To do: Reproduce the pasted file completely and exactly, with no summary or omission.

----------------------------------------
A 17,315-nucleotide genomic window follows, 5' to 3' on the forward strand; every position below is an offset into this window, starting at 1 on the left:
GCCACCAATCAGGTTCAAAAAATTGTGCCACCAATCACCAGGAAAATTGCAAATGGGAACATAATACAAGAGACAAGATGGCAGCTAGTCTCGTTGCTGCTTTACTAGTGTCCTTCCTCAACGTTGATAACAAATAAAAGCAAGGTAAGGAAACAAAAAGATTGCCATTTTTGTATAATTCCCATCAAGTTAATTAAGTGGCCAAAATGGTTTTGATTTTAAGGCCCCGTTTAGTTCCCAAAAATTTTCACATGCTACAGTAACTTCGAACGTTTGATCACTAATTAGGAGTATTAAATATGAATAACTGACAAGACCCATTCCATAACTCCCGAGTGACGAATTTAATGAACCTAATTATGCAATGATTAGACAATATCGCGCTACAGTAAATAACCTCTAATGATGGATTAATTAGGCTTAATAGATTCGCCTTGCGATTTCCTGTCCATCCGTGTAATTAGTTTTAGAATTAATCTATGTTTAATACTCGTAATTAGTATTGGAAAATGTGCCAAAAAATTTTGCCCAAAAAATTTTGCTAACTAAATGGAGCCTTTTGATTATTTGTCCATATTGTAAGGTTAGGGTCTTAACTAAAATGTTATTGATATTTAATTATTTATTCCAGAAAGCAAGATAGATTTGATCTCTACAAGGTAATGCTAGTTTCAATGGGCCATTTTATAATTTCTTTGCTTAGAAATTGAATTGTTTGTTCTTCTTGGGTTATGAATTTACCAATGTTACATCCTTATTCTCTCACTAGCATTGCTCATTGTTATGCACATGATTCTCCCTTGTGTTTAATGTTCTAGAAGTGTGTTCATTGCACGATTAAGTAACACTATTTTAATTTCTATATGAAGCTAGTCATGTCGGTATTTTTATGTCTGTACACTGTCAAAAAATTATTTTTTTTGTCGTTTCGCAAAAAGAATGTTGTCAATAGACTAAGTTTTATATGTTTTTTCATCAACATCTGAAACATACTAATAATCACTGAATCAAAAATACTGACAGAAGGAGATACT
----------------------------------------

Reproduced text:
A 17,315-nucleotide genomic window follows, 5' to 3' on the forward strand; every position below is an offset into this window, starting at 1 on the left:
GCCACCAATCAGGTTCAAAAAATTGTGCCACCAATCACCAGGAAAATTGCAAATGGGAACATAATACAAGAGACAAGATGGCAGCTAGTCTCGTTGCTGCTTTACTAGTGTCCTTCCTCAACGTTGATAACAAATAAAAGCAAGGTAAGGAAACAAAAAGATTGCCATTTTTGTATAATTCCCATCAAGTTAATTAAGTGGCCAAAATGGTTTTGATTTTAAGGCCCCGTTTAGTTCCCAAAAATTTTCACATGCTACAGTAACTTCGAACGTTTGATCACTAATTAGGAGTATTAAATATGAATAACTGACAAGACCCATTCCATAACTCCCGAGTGACGAATTTAATGAACCTAATTATGCAATGATTAGACAATATCGCGCTACAGTAAATAACCTCTAATGATGGATTAATTAGGCTTAATAGATTCGCCTTGCGATTTCCTGTCCATCCGTGTAATTAGTTTTAGAATTAATCTATGTTTAATACTCGTAATTAGTATTGGAAAATGTGCCAAAAAATTTTGCCCAAAAAATTTTGCTAACTAAATGGAGCCTTTTGATTATTTGTCCATATTGTAAGGTTAGGGTCTTAACTAAAATGTTATTGATATTTAATTATTTATTCCAGAAAGCAAGATAGATTTGATCTCTACAAGGTAATGCTAGTTTCAATGGGCCATTTTATAATTTCTTTGCTTAGAAATTGAATTGTTTGTTCTTCTTGGGTTATGAATTTACCAATGTTACATCCTTATTCTCTCACTAGCATTGCTCATTGTTATGCACATGATTCTCCCTTGTGTTTAATGTTCTAGAAGTGTGTTCATTGCACGATTAAGTAACACTATTTTAATTTCTATATGAAGCTAGTCATGTCGGTATTTTTATGTCTGTACACTGTCAAAAAATTATTTTTTTTGTCGTTTCGCAAAAAGAATGTTGTCAATAGACTAAGTTTTATATGTTTTTTCATCAACATCTGAAACATACTAATAATCACTGAATCAAAAATACTGACAGAAGGAGATACT